On Intent and Isolation: A Conversation with Post Animal

Post Animal’s Matt Williams sat with Atwood Magazine to discuss the importance of intent, impulse, and isolation during the recording of ‘Forward Motion Godyssey’ and what this new record means for the rapidly rising star of Post Animal within the neo-psychedelic rock cosmos.

— —

Perhaps the first thought that comes to mind when listening to Forward Motion Godyssey is “what the hell does that title even mean?” But perhaps the right word to describe Post Animal’s sophomore record is majestic. Another is space. Combine the two and voila, the record can be described as a majestic space.

Forward Motion Godyssey – Post Animal

More so than When I Think of You in a Castle, this record (released February 14, 2020 via Polyvinyl Records) unfurls like the tapestry within the psychedelic rock band’s newly minted, cosmic chateau. Recorded in a cabin in Big Sky, Montana, Dalton Allison, Matt Williams, Javi Reyes, Jake Hirshland, Wesley Toledo, and collaborator Adam Thein found new creative life in inverting their traditional sound for new themes and threading more intricate synths to old-fashioned riff work. From the opening scrawl of “Your Life Away” to the last notes of “Sifting,” Post Animal has moved from the terrestrial party to the comet-bound caravanserai of the mind; an album made for transitions and finding oneself in the space of psychedelia rather than losing oneself.

Indeed the greatest joy of this record isn’t listening to the highs the five-piece reach, but traversing the plateaus of their musicality. Taken as a whole, the sophomore effort is a far more polished, consistent effort than their first. The ever Sabbath-tinged guitars imbued with intent on “Post Animal” and “Damaged Goods,” the synthesizers turning a card from Alan Parson’s Project hand on “Fitness” and “Safe or Not,” the Rupert Holmesian ache within Allison’s voice on “Schedule.” Hell, the nostalgia for arena rock records is as palpable on the first go-around as it is on the 100th. And all of it speaks to a band that has grown considerably from their heady psych-garage milieu.

Post Animal © Marie Renaud

Post Animal © Marie Renaud



Lined with intent and impulse in equal measure, the new record heralds new possibilities for Post Animal’s personal realm of rock and should delight fans with a surprising shift in sonic direction.

Listeners may have primed themselves with singles, “Schedule” and “Fitness” but it’s the undercard run that cements this record as worth money and time. Time to listen, and time to talk.

With that in mind, and one writer’s burning passion to listen to all things psychedelic from here to eternity, Atwood Magazine sat down with founding member Matt Williams to discuss the formulation, production, and release of Forward Motion Godyssey!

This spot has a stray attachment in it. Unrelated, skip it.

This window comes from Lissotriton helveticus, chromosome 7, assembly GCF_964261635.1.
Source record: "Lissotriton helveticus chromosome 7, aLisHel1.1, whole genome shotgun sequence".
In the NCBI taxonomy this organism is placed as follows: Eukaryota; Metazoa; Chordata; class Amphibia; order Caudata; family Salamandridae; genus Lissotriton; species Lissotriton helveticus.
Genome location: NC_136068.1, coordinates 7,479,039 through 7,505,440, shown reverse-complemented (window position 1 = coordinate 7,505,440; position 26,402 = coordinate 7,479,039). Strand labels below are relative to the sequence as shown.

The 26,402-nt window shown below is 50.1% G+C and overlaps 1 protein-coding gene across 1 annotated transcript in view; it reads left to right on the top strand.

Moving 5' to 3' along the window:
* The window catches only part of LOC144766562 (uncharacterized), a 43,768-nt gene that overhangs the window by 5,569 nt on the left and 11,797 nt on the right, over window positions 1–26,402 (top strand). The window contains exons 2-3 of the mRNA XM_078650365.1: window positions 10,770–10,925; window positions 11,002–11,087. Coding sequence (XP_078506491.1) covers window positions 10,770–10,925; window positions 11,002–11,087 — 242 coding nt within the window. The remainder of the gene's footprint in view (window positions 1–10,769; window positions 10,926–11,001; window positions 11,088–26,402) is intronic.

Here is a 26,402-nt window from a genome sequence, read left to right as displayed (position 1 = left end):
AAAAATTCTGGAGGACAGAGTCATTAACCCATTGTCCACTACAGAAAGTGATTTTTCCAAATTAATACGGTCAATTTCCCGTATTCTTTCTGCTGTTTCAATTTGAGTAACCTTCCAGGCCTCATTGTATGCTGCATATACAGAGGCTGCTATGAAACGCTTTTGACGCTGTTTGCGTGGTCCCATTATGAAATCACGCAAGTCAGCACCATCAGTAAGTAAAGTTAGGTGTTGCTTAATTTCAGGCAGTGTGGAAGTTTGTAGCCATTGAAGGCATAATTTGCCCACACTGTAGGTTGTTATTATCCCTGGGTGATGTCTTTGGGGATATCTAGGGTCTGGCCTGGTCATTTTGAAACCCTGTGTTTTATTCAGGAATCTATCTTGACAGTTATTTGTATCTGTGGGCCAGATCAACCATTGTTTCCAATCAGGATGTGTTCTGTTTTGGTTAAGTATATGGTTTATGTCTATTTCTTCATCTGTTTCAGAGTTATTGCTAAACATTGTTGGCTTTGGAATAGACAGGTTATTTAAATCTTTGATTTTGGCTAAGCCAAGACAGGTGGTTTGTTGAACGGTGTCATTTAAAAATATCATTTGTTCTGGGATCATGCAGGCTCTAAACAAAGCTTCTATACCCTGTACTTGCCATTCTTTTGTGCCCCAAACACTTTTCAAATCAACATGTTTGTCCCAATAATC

Listen: ‘Forward Motion Godyssey’ – Post Animal



A CONVERSATION WITH POST ANIMAL

Atwood Magazine: Thank you for sitting down with Atwood Magazine again! How has your year been?

Matt Williams: It is a very early start, but we’ve basically just been practicing all the new material that we’re about to put out in preparation for these upcoming tours that we’re doing in February through April, so it’s been pretty busy, we’ve been prepping a lot.

Indeed, are you guys looking forward to touring with Cage the Elephant?

Matt Williams: Oh yeah, that has us speechless. It’s pretty insane that we get the chance to play with them. We were very fortunate and very lucky, very nervous but very excited. All kinds of emotions coming about for that. That’s where the practice comes in. Hopefully, we’ll be just practiced enough [laughs].

How was 2019, was it just full of songwriting?

Matt Williams: I would say it was a little bit slower in terms of playing and being out and about. But that was when we recorded [Forward Motion Godyssey] in about February, March. So yeah, we were sitting on material and then demoing it out and then eventually we recorded it in March, then we went on a couple of tours, but nothing too big since early 2019. So I think we’re excited to go as full and hard as we can now that we got this new album.

I’m amazed that you guys have been sitting on this material for a year then, that’s incredible patience?

Matt Williams: It’s something that we learned with the first album. Sometimes you might have something recorded and ready to go but it doesn’t necessarily mean it’s comin’ out in a couple of months. Sometimes it takes a little longer in terms of scheduling with labels and adequate promotion and all that stuff. I think it makes us antsy and ready to go. The longer we wait, the more we just want to release it, play it, try it out in front of people.

Post Animal© 2018



How was recording in Montana? Did you seek isolation as a way to inspire new ideas or to incubate preconceived ones?

Matt Williams: I don’t know if we were so much seeking out isolation, I think it’s just something that we were kind of lucky enough to have happened to us, every time we do a writing process or a recording process, we just had a family friend of Javi’s [Reyes] in Big Sky, Montana…. and it just of worked out. We kinda inquired about recording there and they were super nice enough to allow us to do so. We really like getting out of a city environment for like a practice space, rather than a studio environment. We’ve only really ever [recorded] ourselves in houses. It’s pretty comfortable for us and Montana is absolutely beautiful. The scenery and the environment we were in definitely influenced us. It made [Forward Motion Godyssey] feel special.

What influences were you listening to before and during the craft of Forward Motion Godyssey? Any new wave?

Matt Williams: I don’t think any of us were taking specifically New Wave influence while writing. I think we were listening to a lot of stuff. I think there were a lot of emotional influences. Everyone was just feeling shifts in emotions and changes happening in there lives. So we were all in a pensive writing mode. We all just wanted to write more cinematic, dramatic—not all melancholy because there’s definitely some happy notes there—but overall more melancholic music and just wanted to make it as grand as possible to evoke the feeling of what we were feeling at the time. We just wanted to go a little bit darker, try and experiment as much as we could and also just capture the tone.

Did seem more in your head and pensive than with When I Think of You in a Castle?

Matt Williams: Yeah, one hundred percent. We also just had more of an idea that we were going to go in and try something out that we hadn’t before. Whereas When I Think of You in a Castle was maybe [made] a little bit less so with intention. More just a group of songs that we all put together a long time ago or fully fleshed out in our time recording When I Think of You in a Castle. But [Forward Motion Godyssey] was definitely more intention driven and more thought about, more created rather than thrown together.